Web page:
Foghar Dhùn Èideann

Tha foghar Dhùn Èideann
a’ fàgail na cuimhne
gun phuinnsean:
na dhonn-bhlàths
na odhar-shràidibh
na ruadh-fhàilte
na òr-bhuidhe chàirdeas

agus anns an luaidh lachdainn
a nì a gheamhradh air an dràsta,
cha dèan e dearmad air
meud na duillich,
cha chàin e mealltachd
gach maidne as àille,
cha chaoidh e òige chaillte
na chomh-thràth tràighte.

Saoraidh e a sholas dìblidh
bho chiont na Dùbhlachd
is caisgidh e a mheallan dubha
bho ùth am màthar bàsail.

*

Edinburgh’s Autumn

Edinburgh’s autumn
leaves the memory
without poison:
in its brown warmth
its dun streets
its russet welcome
its golden companionship

and in the swarthy homage
which her winter now pays her,
it won’t neglect
the mass of foliage,
it will not decry the beguilement
of each more beautiful morning,
it will not rue lost youth
in her sapped twilight.

It will absolve feeble light
from the guilt of December
and wean the black showers
from the udder of their deathly mother.

Introducing the September 2010 Readers – 1. Michael Pedersen

Michael Pedersen is a 25 year old poet/spoken worder of Caledonian Stock. His inaugural chapbook Part-Truths (Koo Press) was a 2010 Callum MacDonald Memorial Award finalist. His sequel chapbook The Basic Algebra of Buttering Bread will be available in September from Windfall Books. Based in Cambodia for the last ten months he has been script-writing for a forthcoming motion-picture and attempting to learn Khmer.


No.58, Slorkram (Siem Reap)

This stilted house (of heavy heart) speaks
out in castigation of the card-counting
swindlers gambling by the river.

Ferny feet hide secrets buried deep
in the soil, down beneath the timber,
where, all earthy, only spiders stray.

Together we watch the sky like television
screens: lapis days turn back to black
booted nights but we natter on,

letting colours creep and silence settle
behind the shadows of shrubs –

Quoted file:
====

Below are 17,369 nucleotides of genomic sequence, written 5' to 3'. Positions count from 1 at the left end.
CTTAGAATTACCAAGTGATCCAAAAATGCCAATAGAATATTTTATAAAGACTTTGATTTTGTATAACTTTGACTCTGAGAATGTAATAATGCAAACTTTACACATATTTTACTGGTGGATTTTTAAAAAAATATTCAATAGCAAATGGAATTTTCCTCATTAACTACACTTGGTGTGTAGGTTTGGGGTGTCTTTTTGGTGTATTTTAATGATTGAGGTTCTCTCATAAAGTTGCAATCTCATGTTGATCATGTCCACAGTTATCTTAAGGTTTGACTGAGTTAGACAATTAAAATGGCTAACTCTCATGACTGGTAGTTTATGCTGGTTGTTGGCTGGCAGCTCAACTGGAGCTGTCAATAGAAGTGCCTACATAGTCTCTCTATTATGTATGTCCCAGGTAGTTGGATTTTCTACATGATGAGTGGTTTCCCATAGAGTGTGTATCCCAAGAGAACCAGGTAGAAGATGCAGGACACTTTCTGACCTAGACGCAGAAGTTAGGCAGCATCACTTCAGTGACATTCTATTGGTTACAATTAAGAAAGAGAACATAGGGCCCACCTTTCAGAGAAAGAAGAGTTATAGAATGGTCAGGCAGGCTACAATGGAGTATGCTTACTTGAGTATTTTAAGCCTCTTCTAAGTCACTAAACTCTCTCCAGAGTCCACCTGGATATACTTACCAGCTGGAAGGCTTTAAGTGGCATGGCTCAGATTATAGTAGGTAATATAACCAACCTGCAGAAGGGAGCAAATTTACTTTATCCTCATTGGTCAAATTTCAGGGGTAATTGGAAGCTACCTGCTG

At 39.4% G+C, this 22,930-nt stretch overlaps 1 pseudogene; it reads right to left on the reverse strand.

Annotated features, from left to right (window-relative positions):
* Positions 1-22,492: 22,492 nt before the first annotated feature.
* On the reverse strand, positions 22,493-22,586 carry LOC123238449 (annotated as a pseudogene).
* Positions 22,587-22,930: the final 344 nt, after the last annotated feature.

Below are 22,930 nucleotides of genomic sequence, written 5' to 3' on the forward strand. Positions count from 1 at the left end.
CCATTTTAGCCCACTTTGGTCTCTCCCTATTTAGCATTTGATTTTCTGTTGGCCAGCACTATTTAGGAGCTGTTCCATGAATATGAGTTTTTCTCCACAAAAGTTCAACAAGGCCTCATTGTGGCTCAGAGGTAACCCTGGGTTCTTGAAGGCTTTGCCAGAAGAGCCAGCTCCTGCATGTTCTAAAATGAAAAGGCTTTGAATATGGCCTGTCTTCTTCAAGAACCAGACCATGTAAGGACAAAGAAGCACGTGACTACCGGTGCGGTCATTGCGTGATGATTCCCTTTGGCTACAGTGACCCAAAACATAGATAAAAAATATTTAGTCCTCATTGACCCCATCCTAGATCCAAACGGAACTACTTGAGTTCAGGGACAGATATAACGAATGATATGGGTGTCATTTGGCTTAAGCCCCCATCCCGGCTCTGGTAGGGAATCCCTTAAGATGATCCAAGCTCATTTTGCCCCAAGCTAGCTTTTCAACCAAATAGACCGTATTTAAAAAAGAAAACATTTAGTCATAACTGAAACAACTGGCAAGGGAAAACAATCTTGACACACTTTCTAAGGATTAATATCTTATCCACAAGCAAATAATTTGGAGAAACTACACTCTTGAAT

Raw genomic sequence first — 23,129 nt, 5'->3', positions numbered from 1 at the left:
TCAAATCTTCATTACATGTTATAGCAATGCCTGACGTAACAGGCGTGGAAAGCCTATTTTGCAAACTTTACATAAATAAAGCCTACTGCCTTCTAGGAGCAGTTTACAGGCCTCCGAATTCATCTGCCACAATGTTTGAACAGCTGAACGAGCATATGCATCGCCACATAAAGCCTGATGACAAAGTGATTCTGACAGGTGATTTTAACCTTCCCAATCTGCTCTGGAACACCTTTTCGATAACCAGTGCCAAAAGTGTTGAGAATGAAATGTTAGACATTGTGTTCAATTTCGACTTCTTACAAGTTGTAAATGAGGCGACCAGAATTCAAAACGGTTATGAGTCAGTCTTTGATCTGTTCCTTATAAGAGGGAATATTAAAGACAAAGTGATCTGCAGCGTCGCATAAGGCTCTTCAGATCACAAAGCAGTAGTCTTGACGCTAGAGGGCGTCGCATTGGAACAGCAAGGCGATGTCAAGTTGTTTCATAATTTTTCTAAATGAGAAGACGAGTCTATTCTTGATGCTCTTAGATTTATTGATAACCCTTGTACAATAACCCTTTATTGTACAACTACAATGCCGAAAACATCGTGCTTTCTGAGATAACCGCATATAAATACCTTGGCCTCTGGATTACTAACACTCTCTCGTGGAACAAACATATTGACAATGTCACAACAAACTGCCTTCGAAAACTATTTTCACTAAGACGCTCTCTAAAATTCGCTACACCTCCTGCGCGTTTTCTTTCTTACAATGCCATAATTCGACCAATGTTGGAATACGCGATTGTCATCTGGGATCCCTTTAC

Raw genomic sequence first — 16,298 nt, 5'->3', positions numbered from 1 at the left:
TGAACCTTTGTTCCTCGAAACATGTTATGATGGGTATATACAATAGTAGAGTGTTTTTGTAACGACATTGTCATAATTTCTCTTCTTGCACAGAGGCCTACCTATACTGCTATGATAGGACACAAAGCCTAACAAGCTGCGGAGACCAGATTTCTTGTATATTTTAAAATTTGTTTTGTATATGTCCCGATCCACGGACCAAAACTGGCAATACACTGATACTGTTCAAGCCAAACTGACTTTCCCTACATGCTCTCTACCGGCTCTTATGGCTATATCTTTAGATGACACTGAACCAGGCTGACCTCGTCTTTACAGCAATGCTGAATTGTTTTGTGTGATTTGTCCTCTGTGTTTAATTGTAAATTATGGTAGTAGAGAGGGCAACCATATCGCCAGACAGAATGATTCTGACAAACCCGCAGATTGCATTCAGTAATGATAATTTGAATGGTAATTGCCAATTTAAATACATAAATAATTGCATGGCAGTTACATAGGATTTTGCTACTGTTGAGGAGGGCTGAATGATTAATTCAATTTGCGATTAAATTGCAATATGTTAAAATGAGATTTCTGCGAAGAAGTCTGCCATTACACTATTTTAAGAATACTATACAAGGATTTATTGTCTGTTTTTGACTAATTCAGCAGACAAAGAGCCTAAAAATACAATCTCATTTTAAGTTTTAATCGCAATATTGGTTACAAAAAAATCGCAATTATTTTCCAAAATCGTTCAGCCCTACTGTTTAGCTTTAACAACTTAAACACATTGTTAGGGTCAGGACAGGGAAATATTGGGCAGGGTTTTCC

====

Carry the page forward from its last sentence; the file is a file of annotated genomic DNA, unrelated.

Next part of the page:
think milk mixing into tea. Tonight

the ether’s eyeballing us, winds gallop
from tufts to yarns, settle in yawns –
a telltale sign to shamble off to bed.

‘Remember Michael’ (with a voice
brass as bells) ‘inside all bones are white
and souls are soft as ripened Mango’.

‘Of course. I won’t forget it.
And tomorrow can we talk about
the Big City who lost his feathered hat?’

Introducing the June 2010 Readers – 5. Jon Stone

Jon Stone was born in Derby and now lives in Whitechapel. He is co-creator of hand-built lit journal Fuselit and Sidekick Books, a new publisher of themed anthologies. He was highly commended in the National Poetry Competition 2009 and his debut pamphlet, Scarecrows, was released by Happenstance earlier this year. Luke Kennard describes it thus: “Angry, beautiful poems which access parts of your mind you didn’t know you had … It’s hard to capture the sense of joy I get from reading this collection.” Jon maintains the site www.drfulminare.com

‘No one knows the things you keep from me’

Not the doctor. Not the best friend. Not Jean Grey.
Not the addled priest who I’ve been watching pray

for any decent, half-revealing anecdote,
my blade against the pitched tent of his hairless throat.

Not your parents, not when they were – well, alive,
even with my torturer on overdrive.

Not the nine enchantresses of Avalon.
Not the paid informant, nor the other one,

nor the one I haven’t paid, the volunteer
whose motives are well known, yet on the whole unclear.

Not the archivist who makes a log of us.
Not the greatest of your six biographers.

Not the man who, combing stalls at Comic-Con,
finds a copy of the Necronomicon.

Not the dying signalman who stammers
deep into my ear. Not Nostradamus.

Not Cassandra, suddenly mischievous
and all the court reduced to true believers

and then the world, as if lined up, shot through.
Not the beardy old guy and not you.

– previously published in Under The Radar.

Introducing the June 2010 Readers – 4. Marion McCready

Marion McCready was born in Stornoway and brought up in Dunoon, Argyll where she lives with her husband, three-year-old son and eight-month-old daughter. Marion studied Politics, Classics and Philosophy at Glasgow University and has been published in a variety of journals including The Glasgow Herald, Edinburgh Review, Horizon Review and The Red Wheelbarrow. Calder Wood Press will be publishing a pamphlet of her poems in 2011.

Who Am I?

I was born of the river,
a quine of the shore.
Under a sunless sky
I wear seaweed in my hair.
I have sunk giants.
I have a body of stone.
I close my eyes and hear
the small round o
of a mouth, whistling.
The owner passes me by
like the many mothers
who come to me in dreams
like the carrion crows
that kaar at my feet.
The grey seals howl by night
on my thigh.
I am a rocky shoal,
a dangerous reef of drying rocks.
I am The Gantocks.

(first published in Poetry Scotland)